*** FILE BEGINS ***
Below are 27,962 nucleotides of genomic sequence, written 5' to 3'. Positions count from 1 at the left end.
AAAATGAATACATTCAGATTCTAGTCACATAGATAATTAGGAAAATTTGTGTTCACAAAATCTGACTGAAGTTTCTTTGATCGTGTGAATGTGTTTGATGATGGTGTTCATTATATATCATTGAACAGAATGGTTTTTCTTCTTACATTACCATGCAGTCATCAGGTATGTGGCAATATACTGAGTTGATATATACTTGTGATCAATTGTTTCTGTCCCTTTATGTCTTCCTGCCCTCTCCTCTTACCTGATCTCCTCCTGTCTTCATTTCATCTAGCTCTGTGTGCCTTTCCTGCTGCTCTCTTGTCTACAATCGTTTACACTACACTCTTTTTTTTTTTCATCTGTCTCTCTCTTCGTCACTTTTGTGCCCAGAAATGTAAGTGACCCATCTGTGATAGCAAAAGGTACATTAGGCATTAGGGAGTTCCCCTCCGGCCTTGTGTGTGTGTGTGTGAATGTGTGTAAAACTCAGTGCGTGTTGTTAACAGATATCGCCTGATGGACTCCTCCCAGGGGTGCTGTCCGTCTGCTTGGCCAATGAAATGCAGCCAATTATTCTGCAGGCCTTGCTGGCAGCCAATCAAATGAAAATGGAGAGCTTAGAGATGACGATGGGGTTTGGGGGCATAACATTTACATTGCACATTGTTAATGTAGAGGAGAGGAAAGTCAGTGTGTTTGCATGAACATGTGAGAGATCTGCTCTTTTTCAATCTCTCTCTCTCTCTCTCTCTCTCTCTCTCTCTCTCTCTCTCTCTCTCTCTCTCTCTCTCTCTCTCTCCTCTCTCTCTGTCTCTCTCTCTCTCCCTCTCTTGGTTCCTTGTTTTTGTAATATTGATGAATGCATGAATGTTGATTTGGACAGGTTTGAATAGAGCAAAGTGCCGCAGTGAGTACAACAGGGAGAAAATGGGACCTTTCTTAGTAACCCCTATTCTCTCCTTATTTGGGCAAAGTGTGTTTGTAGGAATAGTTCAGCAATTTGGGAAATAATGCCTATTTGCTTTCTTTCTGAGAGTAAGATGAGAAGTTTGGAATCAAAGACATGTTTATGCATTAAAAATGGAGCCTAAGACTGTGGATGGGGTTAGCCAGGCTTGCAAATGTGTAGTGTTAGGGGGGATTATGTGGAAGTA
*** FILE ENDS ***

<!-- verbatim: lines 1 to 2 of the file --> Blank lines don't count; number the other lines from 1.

Below are 27,962 nucleotides of genomic sequence, written 5' to 3'. Positions count from 1 at the left end.
AAAATGAATACATTCAGATTCTAGTCACATAGATAATTAGGAAAATTTGTGTTCACAAAATCTGACTGAAGTTTCTTTGATCGTGTGAATGTGTTTGATGATGGTGTTCATTATATATCATTGAACAGAATGGTTTTTCTTCTTACATTACCATGCAGTCATCAGGTATGTGGCAATATACTGAGTTGATATATACTTGTGATCAATTGTTTCTGTCCCTTTATGTCTTCCTGCCCTCTCCTCTTACCTGATCTCCTCCTGTCTTCATTTCATCTAGCTCTGTGTGCCTTTCCTGCTGCTCTCTTGTCTACAATCGTTTACACTACACTCTTTTTTTTTTTCATCTGTCTCTCTCTTCGTCACTTTTGTGCCCAGAAATGTAAGTGACCCATCTGTGATAGCAAAAGGTACATTAGGCATTAGGGAGTTCCCCTCCGGCCTTGTGTGTGTGTGTGTGAATGTGTGTAAAACTCAGTGCGTGTTGTTAACAGATATCGCCTGATGGACTCCTCCCAGGGGTGCTGTCCGTCTGCTTGGCCAATGAAATGCAGCCAATTATTCTGCAGGCCTTGCTGGCAGCCAATCAAATGAAAATGGAGAGCTTAGAGATGACGATGGGGTTTGGGGGCATAACATTTACATTGCACATTGTTAATGTAGAGGAGAGGAAAGTCAGTGTGTTTGCATGAACATGTGAGAGATCTGCTCTTTTTCAATCTCTCTCTCTCTCTCTCTCTCTCTCTCTCTCTCTCTCTCTCTCTCTCTCTCTCTCTCTCTCTCTCTCCTCTCTCTCTGTCTCTCTCTCTCTCCCTCTCTTGGTTCCTTGTTTTTGTAATATTGATGAATGCATGAATGTTGATTTGGACAGGTTTGAATAGAGCAAAGTGCCGCAGTGAGTACAACAGGGAGAAAATGGGACCTTTCTTAGTAACCCCTATTCTCTCCTTATTTGGGCAAAGTGTGTTTGTAGGAATAGTTCAGCAATTTGGGAAATAATGCCTATTTGCTTTCTTTCTGAGAGTAAGATGAGAAGTTTGGAATCAAAGACATGTTTATGCATTAAAAATGGAGCCTAAGACTGTGGATGGGGTTAGCCAGGCTTGCAAATGTGTAGTGTTAGGGGGGATTATGTGGAAGTA